In February 2011, the first company was found guilty of corporate manslaughter under this law, relating to an employee’s death, and was fined £385,000. Geologist Alexander Wright died in September 2008 when an unsupported 12.6ft deep trial pit that he was working in alone caved in at a development site near Stroud, Gloucestershire. The judge said that his employer, Cotswold Geotechnical, were in gross breach of their duty to Mr Wright and described it as a “grave offence”. He explained the fine marked the gravity of the offence, but added that because the company was small, a larger fine would it to be liquidated, meaning the other four employees would lose their jobs.
In 2016, Monavan Construction Ltd pleaded guilt to two counts of Corporate Manslaughter after two men were walking home past a building site and walked across some timber boarding; the timber gave way, and they fell 3.7m into the basement. Both suffered fatal head and neck injuries. Monavan were fined £500,000 for both deaths, plus an additional £73,000 in costs.
Prior to the Corporate Manslaughter Act it was possible for a company to be prosecuted for a wide range of criminal offences including the common law offence of gross negligence manslaughter (this is still available). However, for the company to be guilty of the offence, a senior individual must also be found guilty. The new law is wider, allowing a company to be convicted if it can be proven that there was a gross breach of duty of care by “senior management” (not just one individual).
What should employers and contractors do?
Employers need to undertake a risk assessment before staff work alone to ensure they are at no greater risk than other employees. The HSE has a five-step risk assessment to help employers establish the risks:
Identify the hazards
- Examine the type of clients or customers the employee may encounter, and the places, locations, and times that are relevant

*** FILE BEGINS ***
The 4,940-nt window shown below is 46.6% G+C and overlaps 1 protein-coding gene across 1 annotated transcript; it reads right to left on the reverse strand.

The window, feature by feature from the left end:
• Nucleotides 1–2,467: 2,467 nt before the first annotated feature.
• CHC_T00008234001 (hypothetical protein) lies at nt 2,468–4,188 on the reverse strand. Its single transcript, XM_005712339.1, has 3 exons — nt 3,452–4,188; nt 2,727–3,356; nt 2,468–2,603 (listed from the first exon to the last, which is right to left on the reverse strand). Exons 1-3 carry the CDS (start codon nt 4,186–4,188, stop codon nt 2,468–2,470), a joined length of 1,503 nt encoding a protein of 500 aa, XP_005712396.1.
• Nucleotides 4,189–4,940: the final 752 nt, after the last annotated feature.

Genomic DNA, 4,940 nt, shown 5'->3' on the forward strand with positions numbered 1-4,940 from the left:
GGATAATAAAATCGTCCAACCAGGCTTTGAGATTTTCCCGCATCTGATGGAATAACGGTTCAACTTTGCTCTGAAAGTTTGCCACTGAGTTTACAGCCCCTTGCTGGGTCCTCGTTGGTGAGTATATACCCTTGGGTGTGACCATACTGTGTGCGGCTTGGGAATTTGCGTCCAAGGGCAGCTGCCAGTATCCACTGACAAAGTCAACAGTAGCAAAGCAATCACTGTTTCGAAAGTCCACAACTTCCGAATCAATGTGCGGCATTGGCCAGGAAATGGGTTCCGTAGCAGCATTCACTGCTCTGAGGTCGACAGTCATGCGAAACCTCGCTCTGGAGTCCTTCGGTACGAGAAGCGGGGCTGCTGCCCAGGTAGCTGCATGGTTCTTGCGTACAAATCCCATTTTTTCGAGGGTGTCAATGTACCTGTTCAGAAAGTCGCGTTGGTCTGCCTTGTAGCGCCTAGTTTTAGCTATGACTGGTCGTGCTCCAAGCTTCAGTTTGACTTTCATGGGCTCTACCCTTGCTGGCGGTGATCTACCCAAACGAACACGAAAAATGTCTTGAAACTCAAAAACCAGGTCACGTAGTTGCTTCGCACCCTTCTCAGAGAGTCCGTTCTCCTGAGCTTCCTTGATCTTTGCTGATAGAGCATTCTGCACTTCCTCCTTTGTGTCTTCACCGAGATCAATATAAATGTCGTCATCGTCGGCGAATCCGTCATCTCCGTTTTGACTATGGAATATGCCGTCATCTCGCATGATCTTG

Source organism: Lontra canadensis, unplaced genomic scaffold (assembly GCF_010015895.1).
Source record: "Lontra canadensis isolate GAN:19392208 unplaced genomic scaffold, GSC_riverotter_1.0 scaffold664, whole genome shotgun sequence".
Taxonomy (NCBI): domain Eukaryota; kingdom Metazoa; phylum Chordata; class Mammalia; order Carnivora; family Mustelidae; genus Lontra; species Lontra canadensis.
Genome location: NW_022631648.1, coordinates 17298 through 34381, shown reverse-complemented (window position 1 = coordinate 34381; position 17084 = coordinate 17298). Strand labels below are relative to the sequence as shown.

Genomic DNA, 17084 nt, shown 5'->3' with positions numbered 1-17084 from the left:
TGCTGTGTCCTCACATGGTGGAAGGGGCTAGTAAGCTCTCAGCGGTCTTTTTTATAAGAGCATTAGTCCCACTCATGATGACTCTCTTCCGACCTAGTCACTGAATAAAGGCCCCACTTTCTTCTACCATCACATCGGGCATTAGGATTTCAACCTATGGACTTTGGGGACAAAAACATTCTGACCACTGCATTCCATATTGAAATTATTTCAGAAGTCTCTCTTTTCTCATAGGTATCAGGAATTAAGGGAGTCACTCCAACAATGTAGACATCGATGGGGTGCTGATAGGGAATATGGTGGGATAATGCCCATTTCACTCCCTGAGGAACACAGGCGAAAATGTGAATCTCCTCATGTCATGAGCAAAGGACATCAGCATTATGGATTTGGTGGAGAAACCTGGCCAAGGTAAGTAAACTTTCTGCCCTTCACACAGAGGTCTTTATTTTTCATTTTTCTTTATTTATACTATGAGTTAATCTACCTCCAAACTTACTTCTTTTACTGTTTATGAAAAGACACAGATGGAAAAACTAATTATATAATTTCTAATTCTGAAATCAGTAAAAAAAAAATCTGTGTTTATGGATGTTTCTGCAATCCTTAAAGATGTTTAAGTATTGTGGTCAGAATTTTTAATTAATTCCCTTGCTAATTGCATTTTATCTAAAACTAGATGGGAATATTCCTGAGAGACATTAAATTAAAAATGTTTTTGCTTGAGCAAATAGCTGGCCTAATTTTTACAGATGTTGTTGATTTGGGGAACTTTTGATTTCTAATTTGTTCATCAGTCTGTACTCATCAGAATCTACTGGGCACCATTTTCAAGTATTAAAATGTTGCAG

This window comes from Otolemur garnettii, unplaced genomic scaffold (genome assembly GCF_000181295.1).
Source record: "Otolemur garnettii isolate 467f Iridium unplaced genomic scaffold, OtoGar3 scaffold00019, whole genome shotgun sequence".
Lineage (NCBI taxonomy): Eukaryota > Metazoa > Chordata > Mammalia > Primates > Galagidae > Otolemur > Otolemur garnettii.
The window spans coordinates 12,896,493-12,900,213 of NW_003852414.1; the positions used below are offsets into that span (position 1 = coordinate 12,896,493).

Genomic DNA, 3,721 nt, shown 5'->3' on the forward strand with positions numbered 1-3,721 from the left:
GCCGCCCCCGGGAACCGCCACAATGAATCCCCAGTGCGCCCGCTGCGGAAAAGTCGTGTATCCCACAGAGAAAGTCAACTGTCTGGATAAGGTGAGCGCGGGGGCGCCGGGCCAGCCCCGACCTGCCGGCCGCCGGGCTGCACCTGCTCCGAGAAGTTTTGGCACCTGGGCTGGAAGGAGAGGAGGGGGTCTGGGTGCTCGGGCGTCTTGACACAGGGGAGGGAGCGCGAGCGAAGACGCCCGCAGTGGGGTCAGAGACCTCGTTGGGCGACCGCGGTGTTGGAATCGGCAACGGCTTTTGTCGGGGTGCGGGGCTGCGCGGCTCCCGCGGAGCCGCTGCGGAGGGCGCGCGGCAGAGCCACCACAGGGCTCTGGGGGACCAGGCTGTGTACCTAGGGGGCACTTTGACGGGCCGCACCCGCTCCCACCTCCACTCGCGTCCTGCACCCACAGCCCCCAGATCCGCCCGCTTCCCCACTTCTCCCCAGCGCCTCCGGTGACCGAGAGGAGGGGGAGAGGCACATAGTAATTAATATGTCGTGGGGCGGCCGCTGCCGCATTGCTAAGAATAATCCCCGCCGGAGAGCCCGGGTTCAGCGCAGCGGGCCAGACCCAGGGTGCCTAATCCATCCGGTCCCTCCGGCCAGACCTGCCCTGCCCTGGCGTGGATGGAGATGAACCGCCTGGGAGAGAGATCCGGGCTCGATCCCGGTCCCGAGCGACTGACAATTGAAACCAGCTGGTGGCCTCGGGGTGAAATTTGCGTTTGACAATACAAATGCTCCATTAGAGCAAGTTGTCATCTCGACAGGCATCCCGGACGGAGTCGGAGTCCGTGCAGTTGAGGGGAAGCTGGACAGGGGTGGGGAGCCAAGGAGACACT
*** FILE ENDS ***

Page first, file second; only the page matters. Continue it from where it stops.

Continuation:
- Ask what the staff think (by law, employers must consult all staff on health and safety matters)
- Review previous incident reports and near misses
Decide who might be harmed and how
- Consider who may be affected and what type of injury or ill health could occur (also consider additional risks to anyone who is young, pregnant, ill or disabled, or where English isn’t their first language). Where someone is a lone worker in their own home (whether doing a low- or high-risk job) the employer is responsible for all the equipment they provide.
- Consider if hostage taking or false imprisonment is possible.
Evaluate the risks and decide on precautions
- Are any existing precautions adequate or can more be done?
- Are the risks low or acceptable?
- Are there systems in place to eliminate or reduce the risk (or can control measures be put in place – there may be some tasks that are too dangerous to be carried out by a lone worker and someone else may need to be present)?
- Do staff have the skills to defuse situations?
- Do you have a policy and guidelines for visiting and dealing with clients/customers while alone?
- Do colleagues know the whereabouts of an employee in the event of a non-return to the office?
- Do staff have personal alarms, mobile phones, or panic alarms that can alert the employer to their location? Do they need personal protective equipment and clothing?
Record the findings and implement them
- Complete the risk assessment and design an action plan (employers with five or more employees must record significant findings of all risk assessments)
- Communicate this to staff
Review the assessment on a regular basis and update if necessary
Some industries do have specific laws that prohibit lone working (for example diving operations, vehicles carrying explosives, and fumigation work).
Employers should consider having a Lone Workers policy. Although this isn’t a legal requirement, it can promote a culture of safety among lone workers. The policy should include:
- the definition of a ‘lone worker’
- the employers commitments
- the manager’s and employee’s responsibilities (manager – level of supervision/visits/contact/staff security systems; employee – are they competent to do the job and do they recognise when they need to seek advice elsewhere)
- how and when to report an incident and what action will be taken
- what help and support is available.
The HSE has guidance that emphasises the importance of training for lone workers and to have procedures in place to monitor lone workers. Training can be provided on risk assessment, de-fusion/de-escalation skills, first aid and emergency training, and monitoring lone work locations.
If something does go wrong, you can read about personal injury claims and HSE statistics on fatalities and accidents here.
If you are an employer and need ongoing professional help with any staff/freelance issues then talk to Lesley at The HR Kiosk – a Human Resources Consultancy for small businesses – our fees are low to reflect the pressures on small businesses and you can hire us for as much time as you need.
Please note that the advice given on this website and by our advisors is guidance only and cannot be taken as an authoritative or current interpretation of the law. It can also not be seen as specific advice for individual cases. Please also note that there are differences in legislation in Northern Ireland.